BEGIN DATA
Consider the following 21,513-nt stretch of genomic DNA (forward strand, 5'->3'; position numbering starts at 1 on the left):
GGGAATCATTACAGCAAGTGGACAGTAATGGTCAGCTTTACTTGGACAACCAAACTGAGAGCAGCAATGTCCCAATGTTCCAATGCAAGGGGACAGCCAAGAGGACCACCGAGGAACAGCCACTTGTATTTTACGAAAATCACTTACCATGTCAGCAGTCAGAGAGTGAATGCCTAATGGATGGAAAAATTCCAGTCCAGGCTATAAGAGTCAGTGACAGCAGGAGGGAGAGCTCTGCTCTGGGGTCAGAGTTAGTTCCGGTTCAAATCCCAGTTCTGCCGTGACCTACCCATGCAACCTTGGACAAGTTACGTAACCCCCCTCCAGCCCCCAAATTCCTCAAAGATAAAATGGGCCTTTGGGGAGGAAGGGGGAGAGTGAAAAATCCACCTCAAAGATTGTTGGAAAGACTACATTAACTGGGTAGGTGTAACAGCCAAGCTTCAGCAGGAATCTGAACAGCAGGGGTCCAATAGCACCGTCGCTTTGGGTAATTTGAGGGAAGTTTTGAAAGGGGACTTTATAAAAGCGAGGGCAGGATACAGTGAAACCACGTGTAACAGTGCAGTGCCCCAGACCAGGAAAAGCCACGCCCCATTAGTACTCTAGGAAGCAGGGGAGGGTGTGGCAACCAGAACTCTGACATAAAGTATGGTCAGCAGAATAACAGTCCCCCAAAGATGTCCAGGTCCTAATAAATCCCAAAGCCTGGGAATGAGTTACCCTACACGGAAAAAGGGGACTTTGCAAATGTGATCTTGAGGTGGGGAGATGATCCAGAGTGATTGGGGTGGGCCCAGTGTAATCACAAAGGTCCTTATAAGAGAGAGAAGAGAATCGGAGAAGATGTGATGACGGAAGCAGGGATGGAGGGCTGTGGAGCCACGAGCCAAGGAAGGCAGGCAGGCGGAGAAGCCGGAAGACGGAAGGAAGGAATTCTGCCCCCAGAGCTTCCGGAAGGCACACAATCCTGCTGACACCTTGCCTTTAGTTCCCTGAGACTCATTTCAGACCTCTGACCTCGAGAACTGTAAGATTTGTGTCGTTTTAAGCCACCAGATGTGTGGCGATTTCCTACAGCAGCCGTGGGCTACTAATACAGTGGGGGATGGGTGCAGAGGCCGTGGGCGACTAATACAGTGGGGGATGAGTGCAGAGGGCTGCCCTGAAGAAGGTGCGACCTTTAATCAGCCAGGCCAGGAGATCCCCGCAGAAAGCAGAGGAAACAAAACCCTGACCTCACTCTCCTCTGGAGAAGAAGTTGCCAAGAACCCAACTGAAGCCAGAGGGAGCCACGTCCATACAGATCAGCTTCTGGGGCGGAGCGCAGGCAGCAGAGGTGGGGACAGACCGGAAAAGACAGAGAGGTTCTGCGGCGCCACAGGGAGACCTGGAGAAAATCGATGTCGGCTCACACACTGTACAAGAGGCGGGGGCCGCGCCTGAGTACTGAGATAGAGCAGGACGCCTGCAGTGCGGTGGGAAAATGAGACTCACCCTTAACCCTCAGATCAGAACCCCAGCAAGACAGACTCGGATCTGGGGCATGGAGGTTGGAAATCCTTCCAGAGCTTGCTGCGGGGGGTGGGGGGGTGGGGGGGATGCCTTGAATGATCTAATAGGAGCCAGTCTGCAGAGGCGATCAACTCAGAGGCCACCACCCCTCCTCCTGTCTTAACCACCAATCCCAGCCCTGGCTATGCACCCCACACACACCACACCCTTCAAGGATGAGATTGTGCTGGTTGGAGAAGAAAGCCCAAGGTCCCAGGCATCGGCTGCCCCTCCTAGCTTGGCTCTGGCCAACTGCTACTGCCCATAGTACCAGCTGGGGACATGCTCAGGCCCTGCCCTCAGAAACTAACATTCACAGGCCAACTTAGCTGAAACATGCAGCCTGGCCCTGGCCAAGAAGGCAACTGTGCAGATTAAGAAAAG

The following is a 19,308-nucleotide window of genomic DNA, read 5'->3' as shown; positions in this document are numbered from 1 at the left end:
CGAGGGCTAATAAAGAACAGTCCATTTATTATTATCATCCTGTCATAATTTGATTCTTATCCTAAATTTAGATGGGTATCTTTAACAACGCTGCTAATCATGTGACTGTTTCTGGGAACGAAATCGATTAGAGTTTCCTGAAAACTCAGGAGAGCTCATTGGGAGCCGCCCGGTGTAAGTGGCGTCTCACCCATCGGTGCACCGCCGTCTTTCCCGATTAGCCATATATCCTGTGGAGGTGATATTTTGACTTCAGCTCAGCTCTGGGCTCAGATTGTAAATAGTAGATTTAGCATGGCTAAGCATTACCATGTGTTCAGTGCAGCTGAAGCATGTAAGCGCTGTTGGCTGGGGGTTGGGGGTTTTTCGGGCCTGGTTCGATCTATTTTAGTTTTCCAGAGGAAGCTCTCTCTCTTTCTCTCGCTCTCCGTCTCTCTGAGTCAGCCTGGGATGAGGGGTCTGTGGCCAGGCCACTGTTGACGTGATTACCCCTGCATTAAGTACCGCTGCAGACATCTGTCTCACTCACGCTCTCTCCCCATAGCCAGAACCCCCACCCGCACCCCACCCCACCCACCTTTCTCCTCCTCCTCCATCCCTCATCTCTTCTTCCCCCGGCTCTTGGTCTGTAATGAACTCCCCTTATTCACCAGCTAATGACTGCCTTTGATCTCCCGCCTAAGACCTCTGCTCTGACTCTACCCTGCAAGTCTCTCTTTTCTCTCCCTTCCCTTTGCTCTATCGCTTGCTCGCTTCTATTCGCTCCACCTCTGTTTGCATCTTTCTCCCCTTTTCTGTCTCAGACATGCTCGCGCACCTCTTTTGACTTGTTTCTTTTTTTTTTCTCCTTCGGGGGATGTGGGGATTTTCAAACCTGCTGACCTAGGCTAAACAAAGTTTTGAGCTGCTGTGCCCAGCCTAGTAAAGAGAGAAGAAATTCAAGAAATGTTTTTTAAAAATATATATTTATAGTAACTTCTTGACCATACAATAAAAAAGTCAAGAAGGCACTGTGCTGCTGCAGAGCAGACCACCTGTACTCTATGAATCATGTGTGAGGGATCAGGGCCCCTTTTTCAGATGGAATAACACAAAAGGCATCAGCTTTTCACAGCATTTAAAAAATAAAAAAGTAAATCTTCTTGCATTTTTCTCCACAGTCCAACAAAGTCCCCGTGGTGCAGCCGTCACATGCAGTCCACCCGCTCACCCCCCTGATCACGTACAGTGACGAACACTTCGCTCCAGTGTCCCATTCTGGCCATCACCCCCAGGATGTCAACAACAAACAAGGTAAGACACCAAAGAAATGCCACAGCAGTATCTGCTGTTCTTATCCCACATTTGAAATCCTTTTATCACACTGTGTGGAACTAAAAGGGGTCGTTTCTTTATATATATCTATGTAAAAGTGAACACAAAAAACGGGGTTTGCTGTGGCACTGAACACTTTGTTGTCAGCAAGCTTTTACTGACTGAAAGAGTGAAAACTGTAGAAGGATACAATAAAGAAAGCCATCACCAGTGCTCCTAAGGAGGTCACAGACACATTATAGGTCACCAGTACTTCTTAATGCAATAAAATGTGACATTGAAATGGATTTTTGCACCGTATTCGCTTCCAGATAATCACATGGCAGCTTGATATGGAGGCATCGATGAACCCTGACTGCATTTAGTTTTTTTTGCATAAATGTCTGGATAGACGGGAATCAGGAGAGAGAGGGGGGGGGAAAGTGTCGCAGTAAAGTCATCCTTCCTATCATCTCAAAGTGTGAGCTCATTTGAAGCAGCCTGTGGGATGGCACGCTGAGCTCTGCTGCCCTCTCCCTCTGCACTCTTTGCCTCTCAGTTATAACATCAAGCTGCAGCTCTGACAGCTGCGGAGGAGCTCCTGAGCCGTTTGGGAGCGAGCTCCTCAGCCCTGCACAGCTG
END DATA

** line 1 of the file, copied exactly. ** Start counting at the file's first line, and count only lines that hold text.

Consider the following 21,513-nt stretch of genomic DNA (forward strand, 5'->3'; position numbering starts at 1 on the left):